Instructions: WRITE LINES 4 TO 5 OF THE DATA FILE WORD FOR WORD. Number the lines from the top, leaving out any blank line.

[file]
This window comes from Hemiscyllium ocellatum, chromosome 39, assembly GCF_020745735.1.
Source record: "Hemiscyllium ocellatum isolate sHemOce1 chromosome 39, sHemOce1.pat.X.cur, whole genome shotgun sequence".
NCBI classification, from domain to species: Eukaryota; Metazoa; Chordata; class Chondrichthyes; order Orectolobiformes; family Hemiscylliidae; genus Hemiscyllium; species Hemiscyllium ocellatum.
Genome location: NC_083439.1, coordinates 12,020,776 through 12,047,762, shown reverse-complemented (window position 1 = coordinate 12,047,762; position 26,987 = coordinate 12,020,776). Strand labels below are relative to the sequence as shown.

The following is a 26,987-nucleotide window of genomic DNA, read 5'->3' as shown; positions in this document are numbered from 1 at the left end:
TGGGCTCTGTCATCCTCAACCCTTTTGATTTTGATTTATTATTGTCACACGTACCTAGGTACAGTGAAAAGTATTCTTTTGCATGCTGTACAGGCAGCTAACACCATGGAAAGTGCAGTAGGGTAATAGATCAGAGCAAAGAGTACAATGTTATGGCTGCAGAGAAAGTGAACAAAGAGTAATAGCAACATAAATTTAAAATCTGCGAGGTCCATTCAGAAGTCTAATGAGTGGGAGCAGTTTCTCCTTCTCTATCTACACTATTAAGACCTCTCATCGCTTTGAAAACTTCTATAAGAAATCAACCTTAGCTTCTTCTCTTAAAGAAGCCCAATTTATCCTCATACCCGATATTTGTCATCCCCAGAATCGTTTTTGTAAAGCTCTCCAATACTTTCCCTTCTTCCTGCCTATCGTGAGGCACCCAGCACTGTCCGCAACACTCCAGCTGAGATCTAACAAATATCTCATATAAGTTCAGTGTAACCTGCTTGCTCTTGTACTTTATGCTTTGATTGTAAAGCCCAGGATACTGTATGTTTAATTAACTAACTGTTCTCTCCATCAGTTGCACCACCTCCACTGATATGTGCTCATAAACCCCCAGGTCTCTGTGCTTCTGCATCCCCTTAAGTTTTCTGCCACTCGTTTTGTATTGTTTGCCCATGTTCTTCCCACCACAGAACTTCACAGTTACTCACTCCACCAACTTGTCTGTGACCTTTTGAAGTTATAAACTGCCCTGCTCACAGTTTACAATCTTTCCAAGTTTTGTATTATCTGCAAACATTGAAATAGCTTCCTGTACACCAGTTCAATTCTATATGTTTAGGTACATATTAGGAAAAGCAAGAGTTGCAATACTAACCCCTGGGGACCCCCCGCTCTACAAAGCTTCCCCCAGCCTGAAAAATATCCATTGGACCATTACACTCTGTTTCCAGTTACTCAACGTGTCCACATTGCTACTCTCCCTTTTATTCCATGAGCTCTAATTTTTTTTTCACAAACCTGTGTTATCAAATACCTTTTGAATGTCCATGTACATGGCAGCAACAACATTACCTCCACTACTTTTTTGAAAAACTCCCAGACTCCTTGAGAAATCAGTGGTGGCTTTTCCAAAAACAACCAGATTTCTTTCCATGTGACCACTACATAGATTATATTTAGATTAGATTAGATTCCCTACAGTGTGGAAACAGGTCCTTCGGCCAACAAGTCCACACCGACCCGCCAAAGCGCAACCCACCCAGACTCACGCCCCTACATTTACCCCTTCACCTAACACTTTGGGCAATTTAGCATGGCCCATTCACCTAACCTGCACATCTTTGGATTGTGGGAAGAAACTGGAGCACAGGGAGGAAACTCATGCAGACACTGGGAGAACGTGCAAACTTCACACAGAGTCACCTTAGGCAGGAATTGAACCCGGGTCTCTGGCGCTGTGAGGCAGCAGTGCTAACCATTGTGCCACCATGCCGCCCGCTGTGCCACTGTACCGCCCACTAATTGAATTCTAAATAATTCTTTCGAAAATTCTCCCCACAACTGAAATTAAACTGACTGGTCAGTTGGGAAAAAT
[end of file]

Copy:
Genome location: NC_083439.1, coordinates 12,020,776 through 12,047,762, shown reverse-complemented (window position 1 = coordinate 12,047,762; position 26,987 = coordinate 12,020,776). Strand labels below are relative to the sequence as shown.

The following is a 26,987-nucleotide window of genomic DNA, read 5'->3' as shown; positions in this document are numbered from 1 at the left end: